June 6, 2020

Demonstrations and protests are going on all over the nation this weekend, as they have been for 10 days or so. They started ten days ago in fury and anger which lead to violence and unrest, which then morphed into big time looting and property destruction. In the last week or so, they’ve shifted to become huge gatherings that are still angry but not violent and lawless.  The looters are largely gone, and remaining are huge, diverse, mostly young crowds serious about the direction our country needs to go if we’re ever going to achieve justice. The history books will have all the stats, but, anecdotally, I’m hearing that these are some of, if not the largest collection of demonstrations this country has ever seen (never mind the fact they’ve spread internationally to some of the world’s largest cities).

Washington, D.C. has become one of the epicenters, in particular the area just North of the White House (and just beyond Lafayette Park, since they’ve close that to the public). Almost a week ago, this was the site of numerous security and military forces unleashing flash grenades, rubber bullets and tear gas upon peaceful protesters (I wrote about that here: https://lifeofwry.com/2020/06/01/stupid-is-as-stupid-does/). Since, thousands of protesters have gathered each day and into each night in that same spot.. in front of St. John’s Episcopal church, just beyond new iron fences erected by Trump’s people in order to keep him safe (presumably).

Yesterday, a fabulous thing happened. D.C. Mayor, Muriel Bowser, painted gigantic yellow letters spelling out Black Lives Matter over a two block area and NAMED the intersection of 16th and H Streets Black Lives Matter Plaza.



Trolling the troller-in-chief. Masterful. And yet, also about the most perfect way to honor and validate an important movement. Big hat tip to Mayor Bowser.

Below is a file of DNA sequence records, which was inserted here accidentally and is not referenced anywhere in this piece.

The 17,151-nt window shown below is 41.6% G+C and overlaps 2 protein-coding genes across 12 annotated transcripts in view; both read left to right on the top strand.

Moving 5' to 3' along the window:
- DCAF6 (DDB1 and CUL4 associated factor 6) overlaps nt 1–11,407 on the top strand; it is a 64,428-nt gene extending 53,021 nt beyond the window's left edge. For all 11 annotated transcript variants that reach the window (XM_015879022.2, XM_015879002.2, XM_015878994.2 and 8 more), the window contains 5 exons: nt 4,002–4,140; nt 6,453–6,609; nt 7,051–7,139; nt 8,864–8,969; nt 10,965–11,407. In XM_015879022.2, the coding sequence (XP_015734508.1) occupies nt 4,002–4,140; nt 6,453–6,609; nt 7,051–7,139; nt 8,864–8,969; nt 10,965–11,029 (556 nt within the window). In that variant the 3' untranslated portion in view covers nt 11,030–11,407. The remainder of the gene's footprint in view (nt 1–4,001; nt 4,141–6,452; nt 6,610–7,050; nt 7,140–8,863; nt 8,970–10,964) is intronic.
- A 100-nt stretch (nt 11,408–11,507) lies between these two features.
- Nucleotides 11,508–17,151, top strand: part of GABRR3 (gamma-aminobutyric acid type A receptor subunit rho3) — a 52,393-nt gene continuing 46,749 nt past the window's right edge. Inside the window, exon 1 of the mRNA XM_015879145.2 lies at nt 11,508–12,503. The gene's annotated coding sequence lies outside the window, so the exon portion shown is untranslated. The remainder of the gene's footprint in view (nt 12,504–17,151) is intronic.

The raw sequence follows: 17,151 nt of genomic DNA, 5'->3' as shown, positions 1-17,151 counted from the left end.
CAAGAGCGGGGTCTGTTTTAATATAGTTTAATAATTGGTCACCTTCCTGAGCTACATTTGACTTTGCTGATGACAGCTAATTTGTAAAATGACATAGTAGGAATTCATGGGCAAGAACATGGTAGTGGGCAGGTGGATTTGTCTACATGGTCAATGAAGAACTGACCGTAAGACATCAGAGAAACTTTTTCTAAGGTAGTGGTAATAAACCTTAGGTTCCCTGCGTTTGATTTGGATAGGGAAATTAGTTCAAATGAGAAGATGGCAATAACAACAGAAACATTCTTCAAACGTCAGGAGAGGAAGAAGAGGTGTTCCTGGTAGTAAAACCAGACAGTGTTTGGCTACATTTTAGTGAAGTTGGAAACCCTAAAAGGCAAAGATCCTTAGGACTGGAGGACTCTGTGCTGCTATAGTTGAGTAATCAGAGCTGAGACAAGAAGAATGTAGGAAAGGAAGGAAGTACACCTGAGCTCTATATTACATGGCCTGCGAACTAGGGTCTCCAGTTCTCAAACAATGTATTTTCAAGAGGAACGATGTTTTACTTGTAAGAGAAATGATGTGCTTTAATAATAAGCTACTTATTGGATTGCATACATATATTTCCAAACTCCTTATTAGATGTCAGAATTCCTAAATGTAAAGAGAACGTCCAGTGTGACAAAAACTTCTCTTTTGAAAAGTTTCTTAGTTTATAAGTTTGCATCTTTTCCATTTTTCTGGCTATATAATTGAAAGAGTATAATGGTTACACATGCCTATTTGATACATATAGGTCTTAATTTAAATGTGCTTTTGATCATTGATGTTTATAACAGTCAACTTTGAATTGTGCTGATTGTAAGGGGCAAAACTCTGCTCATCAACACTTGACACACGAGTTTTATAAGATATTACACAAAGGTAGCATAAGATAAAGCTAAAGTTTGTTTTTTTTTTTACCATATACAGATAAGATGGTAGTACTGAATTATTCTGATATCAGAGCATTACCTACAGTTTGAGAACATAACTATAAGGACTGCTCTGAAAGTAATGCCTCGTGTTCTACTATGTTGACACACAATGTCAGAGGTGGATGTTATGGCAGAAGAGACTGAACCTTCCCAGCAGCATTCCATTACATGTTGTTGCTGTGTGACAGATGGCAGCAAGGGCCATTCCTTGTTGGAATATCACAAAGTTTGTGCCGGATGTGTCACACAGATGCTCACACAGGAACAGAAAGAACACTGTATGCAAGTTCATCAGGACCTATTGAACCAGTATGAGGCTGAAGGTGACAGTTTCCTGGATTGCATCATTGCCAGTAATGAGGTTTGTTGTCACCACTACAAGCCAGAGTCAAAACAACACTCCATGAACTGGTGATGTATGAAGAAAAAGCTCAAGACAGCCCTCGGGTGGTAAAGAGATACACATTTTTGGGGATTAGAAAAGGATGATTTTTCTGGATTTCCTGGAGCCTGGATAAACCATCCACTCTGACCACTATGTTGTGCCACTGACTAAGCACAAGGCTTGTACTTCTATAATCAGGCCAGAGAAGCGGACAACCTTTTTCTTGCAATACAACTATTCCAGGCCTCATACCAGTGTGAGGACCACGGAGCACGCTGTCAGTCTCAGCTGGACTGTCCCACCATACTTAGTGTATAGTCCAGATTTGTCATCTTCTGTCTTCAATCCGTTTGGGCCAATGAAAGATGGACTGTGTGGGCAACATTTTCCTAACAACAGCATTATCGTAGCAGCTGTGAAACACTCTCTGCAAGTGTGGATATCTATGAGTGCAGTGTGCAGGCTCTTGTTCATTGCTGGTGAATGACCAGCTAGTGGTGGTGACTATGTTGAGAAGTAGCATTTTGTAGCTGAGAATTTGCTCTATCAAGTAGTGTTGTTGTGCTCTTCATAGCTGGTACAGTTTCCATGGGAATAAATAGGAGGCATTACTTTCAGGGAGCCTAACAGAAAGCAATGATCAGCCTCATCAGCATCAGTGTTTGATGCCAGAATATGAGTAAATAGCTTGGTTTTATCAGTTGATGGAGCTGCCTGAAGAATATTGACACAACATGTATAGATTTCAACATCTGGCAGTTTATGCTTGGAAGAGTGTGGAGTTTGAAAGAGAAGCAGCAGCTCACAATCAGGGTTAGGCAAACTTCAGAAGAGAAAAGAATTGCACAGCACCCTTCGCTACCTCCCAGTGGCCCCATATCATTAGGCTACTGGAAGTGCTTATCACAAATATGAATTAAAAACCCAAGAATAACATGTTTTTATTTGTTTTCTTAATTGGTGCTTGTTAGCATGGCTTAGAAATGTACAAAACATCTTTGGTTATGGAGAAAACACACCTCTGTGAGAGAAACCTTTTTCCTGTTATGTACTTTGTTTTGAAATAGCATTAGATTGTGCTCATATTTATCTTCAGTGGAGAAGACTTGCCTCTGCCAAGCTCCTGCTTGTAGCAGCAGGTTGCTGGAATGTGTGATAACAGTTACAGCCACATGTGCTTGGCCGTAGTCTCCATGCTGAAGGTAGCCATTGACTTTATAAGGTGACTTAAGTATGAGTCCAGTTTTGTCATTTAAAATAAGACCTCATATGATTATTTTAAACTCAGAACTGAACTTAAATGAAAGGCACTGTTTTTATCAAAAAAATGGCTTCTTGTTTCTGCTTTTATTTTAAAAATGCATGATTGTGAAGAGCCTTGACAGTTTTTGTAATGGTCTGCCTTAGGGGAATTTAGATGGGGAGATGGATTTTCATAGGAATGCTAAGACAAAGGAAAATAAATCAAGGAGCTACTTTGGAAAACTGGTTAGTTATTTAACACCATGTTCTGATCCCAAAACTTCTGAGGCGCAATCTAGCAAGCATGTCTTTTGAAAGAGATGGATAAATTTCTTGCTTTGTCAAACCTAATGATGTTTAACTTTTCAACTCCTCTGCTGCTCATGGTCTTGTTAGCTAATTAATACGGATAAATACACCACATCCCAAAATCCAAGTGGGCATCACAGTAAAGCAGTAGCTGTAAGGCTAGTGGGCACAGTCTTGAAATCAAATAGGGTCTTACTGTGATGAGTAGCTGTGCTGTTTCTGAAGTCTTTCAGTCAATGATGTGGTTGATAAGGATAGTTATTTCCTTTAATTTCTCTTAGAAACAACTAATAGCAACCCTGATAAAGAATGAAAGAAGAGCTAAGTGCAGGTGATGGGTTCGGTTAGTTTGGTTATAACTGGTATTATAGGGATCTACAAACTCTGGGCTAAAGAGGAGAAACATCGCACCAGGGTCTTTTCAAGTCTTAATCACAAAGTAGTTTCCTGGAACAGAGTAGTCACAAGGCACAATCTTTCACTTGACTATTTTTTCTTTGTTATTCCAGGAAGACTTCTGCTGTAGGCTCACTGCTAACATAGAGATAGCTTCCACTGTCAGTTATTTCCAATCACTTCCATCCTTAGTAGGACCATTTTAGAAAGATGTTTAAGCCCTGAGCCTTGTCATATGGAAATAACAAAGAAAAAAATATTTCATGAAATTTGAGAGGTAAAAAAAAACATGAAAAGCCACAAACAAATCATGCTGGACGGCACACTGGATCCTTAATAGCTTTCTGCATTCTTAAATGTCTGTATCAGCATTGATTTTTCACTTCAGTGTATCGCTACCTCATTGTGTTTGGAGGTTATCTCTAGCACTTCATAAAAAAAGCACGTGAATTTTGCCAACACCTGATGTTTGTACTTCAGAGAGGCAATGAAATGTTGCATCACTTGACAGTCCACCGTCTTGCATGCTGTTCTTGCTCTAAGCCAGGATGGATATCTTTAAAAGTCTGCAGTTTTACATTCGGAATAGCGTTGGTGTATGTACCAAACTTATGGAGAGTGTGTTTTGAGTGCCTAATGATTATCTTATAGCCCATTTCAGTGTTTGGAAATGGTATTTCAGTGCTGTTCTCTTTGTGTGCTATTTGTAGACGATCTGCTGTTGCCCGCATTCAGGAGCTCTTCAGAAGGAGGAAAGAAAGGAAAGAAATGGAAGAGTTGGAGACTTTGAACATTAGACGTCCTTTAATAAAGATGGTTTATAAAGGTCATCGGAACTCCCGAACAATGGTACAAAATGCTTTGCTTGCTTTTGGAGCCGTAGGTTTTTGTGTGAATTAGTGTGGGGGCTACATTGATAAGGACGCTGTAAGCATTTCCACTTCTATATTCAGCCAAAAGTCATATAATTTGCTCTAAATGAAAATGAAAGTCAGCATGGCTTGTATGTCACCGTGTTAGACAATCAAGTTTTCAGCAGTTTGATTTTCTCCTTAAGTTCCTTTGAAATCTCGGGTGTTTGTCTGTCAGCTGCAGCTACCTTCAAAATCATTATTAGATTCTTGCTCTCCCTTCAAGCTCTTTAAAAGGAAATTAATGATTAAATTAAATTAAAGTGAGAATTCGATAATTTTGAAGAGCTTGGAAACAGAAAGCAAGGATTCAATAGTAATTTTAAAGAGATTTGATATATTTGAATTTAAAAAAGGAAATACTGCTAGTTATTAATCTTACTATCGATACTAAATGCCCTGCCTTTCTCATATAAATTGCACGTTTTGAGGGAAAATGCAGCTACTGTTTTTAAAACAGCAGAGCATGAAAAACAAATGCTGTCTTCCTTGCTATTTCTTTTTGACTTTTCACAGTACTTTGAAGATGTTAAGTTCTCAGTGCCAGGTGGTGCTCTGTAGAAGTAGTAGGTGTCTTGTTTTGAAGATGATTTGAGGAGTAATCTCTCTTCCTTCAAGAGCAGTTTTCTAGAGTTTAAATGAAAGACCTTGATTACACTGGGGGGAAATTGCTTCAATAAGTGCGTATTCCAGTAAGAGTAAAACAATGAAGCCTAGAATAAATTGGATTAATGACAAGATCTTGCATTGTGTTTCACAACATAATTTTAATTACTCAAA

Darlene and I decided it’d be worthwhile to participate, in solidarity, in a demonstration in Davis this afternoon.  I made a few signs and when Darlene, her nephew Andy and his friend Oscar showed up, we headed right over to Central Park. There were a few folks hanging out, but no protest, no demonstration. We did spend some time wandering around a makeshift memorial which is impressive and moving:


Talked with a few other confused people with signs, and best we could figure we had the wrong place. So we decided to walk up to Community Park. They’d indeed assembled there, but had already left the park as we were approaching, but no idea what their route was. Long story short, after some more meandering about, we spotted them way down 5th Street, clearly on their way to the Police Station.

Darlene and I headed back to our house, got her car, then made our way to the PD.


We got there in time for the 8:42 minute moment of silence. Quite an emotional experience. And longer than you imagine 9 minutes to be. For everyone who’s participated in this 8:42 minutes of silence in a public setting, it’s something to experience and gets right at the horror that transpired that day.